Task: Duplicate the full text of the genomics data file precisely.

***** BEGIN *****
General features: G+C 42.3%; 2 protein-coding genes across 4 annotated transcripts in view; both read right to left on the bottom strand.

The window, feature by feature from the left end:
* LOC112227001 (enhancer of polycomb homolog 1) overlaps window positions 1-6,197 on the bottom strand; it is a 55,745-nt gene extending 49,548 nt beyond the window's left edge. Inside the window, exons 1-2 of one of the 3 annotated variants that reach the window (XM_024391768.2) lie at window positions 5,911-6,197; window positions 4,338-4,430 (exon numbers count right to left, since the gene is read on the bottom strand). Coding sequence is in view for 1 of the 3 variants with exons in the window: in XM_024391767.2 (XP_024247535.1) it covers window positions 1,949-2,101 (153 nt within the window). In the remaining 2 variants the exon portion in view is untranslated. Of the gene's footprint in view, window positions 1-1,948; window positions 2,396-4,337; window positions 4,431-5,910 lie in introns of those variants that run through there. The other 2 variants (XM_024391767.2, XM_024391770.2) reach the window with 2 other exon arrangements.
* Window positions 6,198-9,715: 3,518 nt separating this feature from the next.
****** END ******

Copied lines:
General features: G+C 42.3%; 2 protein-coding genes across 4 annotated transcripts in view; both read right to left on the bottom strand.

The window, feature by feature from the left end:
* LOC112227001 (enhancer of polycomb homolog 1) overlaps window positions 1-6,197 on the bottom strand; it is a 55,745-nt gene extending 49,548 nt beyond the window's left edge. Inside the window, exons 1-2 of one of the 3 annotated variants that reach the window (XM_024391768.2) lie at window positions 5,911-6,197; window positions 4,338-4,430 (exon numbers count right to left, since the gene is read on the bottom strand). Coding sequence is in view for 1 of the 3 variants with exons in the window: in XM_024391767.2 (XP_024247535.1) it covers window positions 1,949-2,101 (153 nt within the window). In the remaining 2 variants the exon portion in view is untranslated. Of the gene's footprint in view, window positions 1-1,948; window positions 2,396-4,337; window positions 4,431-5,910 lie in introns of those variants that run through there. The other 2 variants (XM_024391767.2, XM_024391770.2) reach the window with 2 other exon arrangements.
* Window positions 6,198-9,715: 3,518 nt separating this feature from the next.